Shine School of Music Annual Concert 2021 – online concert!
Saturday 24th July 2021 18:00 (Central European Time)
Thank you to everyone who participated !
Recently I came across the term Sonification when I stumbled upon a news article about how images and data from space had been turned into music. The Pillars of Creation in the Eagle Nebula were likened to an eerie sci-fi film score. My interest was peaked, and I had to find out more. Soon I found myself listening to a bunch of videos that mapped spacial discoveries using both images and sound. Each new element was introduced by a new sound, forming strange, complex, and perhaps somewhat random music.
‘Sonification can make cosmic wonders more accessible to people with blindness or visual impairments, and complement images for sighted learners. SYSTEM Sounds teamed up with Kimberly Arcand, a visualization scientist at the Harvard-Smithsonian Center for Astrophysics in Cambridge, Mass., to create the new pieces.’ – Science News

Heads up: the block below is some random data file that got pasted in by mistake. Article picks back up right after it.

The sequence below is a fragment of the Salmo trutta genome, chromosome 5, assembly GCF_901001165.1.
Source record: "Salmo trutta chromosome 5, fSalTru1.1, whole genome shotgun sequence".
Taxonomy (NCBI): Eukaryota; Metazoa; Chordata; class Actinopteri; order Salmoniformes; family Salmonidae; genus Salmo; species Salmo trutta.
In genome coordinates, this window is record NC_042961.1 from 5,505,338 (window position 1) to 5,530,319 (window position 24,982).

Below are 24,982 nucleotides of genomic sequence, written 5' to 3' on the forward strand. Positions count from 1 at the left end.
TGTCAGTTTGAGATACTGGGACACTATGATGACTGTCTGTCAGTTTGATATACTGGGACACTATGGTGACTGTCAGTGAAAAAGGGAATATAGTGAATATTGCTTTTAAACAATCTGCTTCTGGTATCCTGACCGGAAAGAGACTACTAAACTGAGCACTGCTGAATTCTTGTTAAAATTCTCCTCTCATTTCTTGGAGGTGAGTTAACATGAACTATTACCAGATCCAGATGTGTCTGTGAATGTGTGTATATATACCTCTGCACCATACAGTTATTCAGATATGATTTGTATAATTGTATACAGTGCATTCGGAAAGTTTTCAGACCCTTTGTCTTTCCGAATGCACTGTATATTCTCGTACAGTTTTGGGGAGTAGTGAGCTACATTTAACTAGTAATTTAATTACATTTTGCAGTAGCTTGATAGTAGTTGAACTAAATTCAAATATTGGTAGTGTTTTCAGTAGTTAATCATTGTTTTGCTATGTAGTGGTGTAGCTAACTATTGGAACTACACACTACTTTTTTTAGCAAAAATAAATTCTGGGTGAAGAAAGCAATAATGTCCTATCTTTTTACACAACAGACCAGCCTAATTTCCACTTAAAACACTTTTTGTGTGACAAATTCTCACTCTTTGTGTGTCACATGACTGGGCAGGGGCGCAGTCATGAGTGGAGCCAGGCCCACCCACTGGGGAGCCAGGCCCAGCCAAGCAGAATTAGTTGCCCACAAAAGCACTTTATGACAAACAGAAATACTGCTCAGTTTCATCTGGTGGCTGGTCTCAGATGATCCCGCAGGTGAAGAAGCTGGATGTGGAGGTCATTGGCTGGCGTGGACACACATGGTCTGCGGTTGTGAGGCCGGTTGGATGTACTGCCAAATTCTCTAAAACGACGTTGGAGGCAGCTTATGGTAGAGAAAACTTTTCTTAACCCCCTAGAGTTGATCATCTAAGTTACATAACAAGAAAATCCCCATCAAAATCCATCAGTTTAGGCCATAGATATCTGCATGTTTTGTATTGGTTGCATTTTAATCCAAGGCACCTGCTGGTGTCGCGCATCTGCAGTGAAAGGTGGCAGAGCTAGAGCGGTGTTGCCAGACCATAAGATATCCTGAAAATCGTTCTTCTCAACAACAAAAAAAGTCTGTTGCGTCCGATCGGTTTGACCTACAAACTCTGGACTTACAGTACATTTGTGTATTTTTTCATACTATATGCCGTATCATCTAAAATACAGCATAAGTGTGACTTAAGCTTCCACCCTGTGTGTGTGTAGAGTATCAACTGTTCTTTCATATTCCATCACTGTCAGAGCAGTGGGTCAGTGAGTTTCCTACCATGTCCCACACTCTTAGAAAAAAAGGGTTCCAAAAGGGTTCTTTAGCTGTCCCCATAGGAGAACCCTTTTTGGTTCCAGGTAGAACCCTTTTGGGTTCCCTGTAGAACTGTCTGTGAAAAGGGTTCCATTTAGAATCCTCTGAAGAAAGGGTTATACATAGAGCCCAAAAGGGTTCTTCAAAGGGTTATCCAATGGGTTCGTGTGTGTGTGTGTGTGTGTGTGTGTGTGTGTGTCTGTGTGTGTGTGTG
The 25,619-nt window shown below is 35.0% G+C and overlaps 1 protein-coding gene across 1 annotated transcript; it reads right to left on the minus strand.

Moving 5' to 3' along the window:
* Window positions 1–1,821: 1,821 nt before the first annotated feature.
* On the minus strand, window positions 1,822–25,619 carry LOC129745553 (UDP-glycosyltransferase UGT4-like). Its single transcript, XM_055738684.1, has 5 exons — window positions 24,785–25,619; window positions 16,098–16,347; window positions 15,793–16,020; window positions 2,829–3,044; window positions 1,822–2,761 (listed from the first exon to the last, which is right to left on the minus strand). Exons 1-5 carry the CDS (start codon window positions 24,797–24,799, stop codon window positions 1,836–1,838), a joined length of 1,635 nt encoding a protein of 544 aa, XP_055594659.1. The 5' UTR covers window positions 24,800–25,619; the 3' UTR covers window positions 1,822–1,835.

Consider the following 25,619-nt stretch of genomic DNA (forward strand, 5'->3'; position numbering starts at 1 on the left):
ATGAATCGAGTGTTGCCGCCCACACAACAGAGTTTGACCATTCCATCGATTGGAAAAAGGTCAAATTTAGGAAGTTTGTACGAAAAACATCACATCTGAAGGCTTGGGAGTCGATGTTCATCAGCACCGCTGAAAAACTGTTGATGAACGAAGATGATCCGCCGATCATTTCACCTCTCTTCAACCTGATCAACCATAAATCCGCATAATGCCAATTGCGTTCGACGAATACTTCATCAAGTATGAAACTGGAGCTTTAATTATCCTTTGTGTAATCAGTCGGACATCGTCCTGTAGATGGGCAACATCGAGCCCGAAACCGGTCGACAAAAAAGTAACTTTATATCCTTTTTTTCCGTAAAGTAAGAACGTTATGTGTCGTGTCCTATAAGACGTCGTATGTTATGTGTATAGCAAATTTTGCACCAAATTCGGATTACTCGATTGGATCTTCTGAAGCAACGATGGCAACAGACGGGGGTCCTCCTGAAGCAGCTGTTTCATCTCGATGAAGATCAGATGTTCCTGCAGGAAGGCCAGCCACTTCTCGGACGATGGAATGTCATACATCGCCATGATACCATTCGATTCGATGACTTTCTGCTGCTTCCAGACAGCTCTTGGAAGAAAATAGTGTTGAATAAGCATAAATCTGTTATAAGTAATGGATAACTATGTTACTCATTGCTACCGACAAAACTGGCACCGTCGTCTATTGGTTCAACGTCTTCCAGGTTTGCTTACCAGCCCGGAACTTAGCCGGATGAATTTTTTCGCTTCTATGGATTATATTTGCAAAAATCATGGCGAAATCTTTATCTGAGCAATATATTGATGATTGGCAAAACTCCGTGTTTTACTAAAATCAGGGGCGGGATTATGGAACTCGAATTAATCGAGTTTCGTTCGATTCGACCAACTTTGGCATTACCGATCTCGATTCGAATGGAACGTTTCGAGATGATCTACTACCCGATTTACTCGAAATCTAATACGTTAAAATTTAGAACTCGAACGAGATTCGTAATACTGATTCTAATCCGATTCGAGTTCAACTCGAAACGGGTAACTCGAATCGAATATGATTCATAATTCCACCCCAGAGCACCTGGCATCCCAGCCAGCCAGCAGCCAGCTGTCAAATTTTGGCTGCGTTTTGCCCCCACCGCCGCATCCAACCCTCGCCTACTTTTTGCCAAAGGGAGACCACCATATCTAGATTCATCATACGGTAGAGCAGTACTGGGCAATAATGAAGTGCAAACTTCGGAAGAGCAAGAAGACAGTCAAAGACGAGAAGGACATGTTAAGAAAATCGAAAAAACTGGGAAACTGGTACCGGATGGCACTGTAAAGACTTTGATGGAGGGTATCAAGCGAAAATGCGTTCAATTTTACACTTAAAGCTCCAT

Turning data into music or sound is not a new concept. Off hand I can think of various day to day sonification instances where sounds have been used to indicate certain visual cues. The beeping of the Pedestrian Stop/Walk light, the tictocking and chiming of a clock…
Interpreting data with the use of sound or music for the purpose of conveying certain information or perceptualizing a concept has been used by man since the early 20th century. The Geiger counter, invented in 1908, is one of the earliest and most successful applications of sonification. Indicating levels of radiation with increased warning clicking sounds.